Also included within the disk drive 56 are top and bottom recording heads 78 and 80 which interact magnetically with the magnetic medium on the top and the bottom surfaces of the carrier 38 for the recording or playback of data. Electrical excitation of the heads 78 and 80 are provided by a well-known record/playback circuit 82.

Access for the top head 78 to the disk 22 is provided by slots 84 and 86, respectively, in the top wall 30 and the top liner 50, the two slots 84 and 86 being in registration with each other. Access for the bottom head 80 to the bottom surface of the disk 22 is provided by slots 88 and 90, respectively, in the bottom wall 32 and the bottom liner 52, the slots 88 and 90 being in registration with each other. A shutter 92 rides in a guide 94 of the top shell 26, and a similar guide (not shown) in the bottom shell 28 for closing off the slots 84 and 88 to prevent entry of disk contaminants therethrough when the cartridge 20 is not in use. The shutter 92 includes a pair of apertures 96 for exposing the apertures 84 and 88 upon a sliding of the shutter 92 within the guides 94 during operation of the disk drive 56.

With reference also to FIG. 2, there is provided a comparison of a cartridge 98, which is intended to be a schematic representation of a standard 3.5 inch flexible magnetic disk cartridge that is well known in the prior art, with the cartridge 20 of the invention. The cartridge 98 includes a disk 100 having a carrier 102 of magnetic recording material, the carrier 102 having attached thereto a central hat-shaped magnetically attractable metal hub 104. The disk 100 is enclosed by a thin molded plastic case 106. It is noted that the overall dimensions of the case 106 of the prior art are essentially the same as the overall dimensions of the case 24 employed in the construction of the invention. Also, the configuration of the useful portions of the carrier 102 of the prior art is essentially the same as that of the carrier 38 employed in the construction of the invention.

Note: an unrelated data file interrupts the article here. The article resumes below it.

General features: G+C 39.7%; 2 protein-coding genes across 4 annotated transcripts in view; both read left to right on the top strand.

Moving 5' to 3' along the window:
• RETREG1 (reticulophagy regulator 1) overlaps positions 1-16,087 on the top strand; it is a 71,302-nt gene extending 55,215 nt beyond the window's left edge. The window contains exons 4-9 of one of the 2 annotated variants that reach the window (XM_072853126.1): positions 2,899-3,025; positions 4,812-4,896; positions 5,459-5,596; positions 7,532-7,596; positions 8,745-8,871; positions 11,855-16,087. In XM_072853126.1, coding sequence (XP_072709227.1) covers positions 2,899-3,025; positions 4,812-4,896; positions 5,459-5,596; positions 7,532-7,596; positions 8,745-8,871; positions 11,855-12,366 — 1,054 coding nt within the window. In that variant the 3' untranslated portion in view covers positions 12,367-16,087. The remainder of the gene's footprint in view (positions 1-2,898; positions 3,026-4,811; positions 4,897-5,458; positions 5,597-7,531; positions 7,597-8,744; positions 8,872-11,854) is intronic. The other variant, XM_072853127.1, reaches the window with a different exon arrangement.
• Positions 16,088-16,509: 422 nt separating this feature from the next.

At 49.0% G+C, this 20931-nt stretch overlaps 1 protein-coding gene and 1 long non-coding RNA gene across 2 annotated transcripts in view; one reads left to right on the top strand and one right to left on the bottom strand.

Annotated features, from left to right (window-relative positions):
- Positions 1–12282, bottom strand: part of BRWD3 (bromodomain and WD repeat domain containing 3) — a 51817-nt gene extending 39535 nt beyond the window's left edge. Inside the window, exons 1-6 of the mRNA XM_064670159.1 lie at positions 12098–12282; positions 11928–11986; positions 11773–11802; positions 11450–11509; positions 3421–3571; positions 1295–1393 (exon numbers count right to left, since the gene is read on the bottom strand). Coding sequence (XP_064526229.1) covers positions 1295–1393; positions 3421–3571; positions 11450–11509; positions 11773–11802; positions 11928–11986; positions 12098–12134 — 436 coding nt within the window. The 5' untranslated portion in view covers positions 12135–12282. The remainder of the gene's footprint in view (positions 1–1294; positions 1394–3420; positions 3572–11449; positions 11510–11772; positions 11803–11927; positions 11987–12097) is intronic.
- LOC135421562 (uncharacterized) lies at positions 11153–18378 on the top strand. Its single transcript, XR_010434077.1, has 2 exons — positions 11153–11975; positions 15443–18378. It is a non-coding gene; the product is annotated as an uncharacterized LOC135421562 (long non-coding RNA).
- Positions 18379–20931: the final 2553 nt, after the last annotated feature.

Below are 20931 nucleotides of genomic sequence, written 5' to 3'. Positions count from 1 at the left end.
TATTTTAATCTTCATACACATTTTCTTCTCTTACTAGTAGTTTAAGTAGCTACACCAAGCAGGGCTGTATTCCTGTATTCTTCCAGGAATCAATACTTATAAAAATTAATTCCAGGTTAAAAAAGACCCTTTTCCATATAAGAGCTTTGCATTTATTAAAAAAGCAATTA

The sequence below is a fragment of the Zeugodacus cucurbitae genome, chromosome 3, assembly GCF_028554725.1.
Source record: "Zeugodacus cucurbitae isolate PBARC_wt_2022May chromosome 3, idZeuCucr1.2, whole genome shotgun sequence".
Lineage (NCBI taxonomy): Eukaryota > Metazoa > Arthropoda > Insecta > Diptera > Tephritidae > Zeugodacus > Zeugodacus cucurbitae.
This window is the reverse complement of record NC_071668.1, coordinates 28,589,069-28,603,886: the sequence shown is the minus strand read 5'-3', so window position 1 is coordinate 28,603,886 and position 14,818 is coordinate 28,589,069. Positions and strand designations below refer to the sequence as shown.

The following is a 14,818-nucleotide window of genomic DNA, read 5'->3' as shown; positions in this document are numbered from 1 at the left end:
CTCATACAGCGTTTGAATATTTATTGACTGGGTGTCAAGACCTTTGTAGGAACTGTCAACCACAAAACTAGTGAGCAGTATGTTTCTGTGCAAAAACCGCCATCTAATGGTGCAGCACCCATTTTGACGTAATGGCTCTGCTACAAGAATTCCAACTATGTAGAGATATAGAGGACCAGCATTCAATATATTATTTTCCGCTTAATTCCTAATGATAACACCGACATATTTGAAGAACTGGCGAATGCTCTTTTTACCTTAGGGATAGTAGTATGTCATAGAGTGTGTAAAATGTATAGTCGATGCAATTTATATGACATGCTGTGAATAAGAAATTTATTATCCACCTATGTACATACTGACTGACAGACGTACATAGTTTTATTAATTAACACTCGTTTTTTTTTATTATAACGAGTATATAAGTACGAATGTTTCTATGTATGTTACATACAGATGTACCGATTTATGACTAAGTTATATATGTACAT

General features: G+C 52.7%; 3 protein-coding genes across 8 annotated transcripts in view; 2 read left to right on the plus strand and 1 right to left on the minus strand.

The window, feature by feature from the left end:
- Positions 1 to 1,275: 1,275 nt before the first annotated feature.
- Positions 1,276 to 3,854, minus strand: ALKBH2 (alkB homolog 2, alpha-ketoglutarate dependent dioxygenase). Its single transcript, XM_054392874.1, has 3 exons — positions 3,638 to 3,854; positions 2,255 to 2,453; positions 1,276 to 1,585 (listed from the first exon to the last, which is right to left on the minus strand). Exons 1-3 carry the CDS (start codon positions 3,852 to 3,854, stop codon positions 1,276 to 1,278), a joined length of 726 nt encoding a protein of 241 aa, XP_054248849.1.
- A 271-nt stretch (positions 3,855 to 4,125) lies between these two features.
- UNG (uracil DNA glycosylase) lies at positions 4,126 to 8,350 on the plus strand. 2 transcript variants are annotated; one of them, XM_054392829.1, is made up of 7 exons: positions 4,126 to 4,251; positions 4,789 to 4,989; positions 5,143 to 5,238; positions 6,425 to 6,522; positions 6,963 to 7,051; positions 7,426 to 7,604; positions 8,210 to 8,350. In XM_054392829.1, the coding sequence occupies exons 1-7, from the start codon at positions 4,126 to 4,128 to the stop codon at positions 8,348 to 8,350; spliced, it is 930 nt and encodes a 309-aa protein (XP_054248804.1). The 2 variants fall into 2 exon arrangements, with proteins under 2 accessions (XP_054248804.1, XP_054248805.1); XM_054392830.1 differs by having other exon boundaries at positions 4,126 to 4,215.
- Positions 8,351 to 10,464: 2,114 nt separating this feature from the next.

In FIG. 2, there is provided a disk drive 108 comprising the motor 74, the support/ejector mechanism 76, the recording heads 78 and 80, and the record/playback circuit 82 employed in the disk drive 56 of the invention. The disk drive 108 of FIG. 2 includes a rotor 109 comprising a plate 110 fixed on a shaft 112 driven by the motor 74, the plate 110 having a central upstanding spindle 114 and a pin 116 radially offset from the spindle 114. The spindle 114 and the pin 116 engage with the hub 104 upon a bringing together of the rotor 109 and the hub 104 by the mechanism 76. Typically, the plate 110 is made of magnetic material, or carries an annular magnet on its upper surface (not shown) for magnetically attracting and releasably holding the hub 104 in contact with plate 110.

By comparison of the disk drives 56 and 108 disclosed in FIGS. 2 and 3, it is appreciated that the cartridge 20 of the invention is operative with essentially the same disk drive components as are employed in the prior art.

It should be noted that in the cartridge of FIG. 2, the hub 104 has a peripheral rim section 117 and a depending crown section 118 that is accessible to the rotor 109 through the access opening 119. The outside diameter of rim 117 is larger than the diameter of opening 119 so the rim may bear against that portion of the case bottom wall when the cartridge in not in a drive. The outside diameter of the crown section 118 is smaller than the diameter of opening 119 so there is a loose fit of the crown with respect to the opening 119. This loose fitting construction permits the entry of contaminants into the case through the edges of opening 119 when the cartridge is not in a drive. Also, the central spindle receiving aperture 120 and the offset drive pin slot 121 are not closed or blocked so that contaminants also may enter the case through these two hub openings.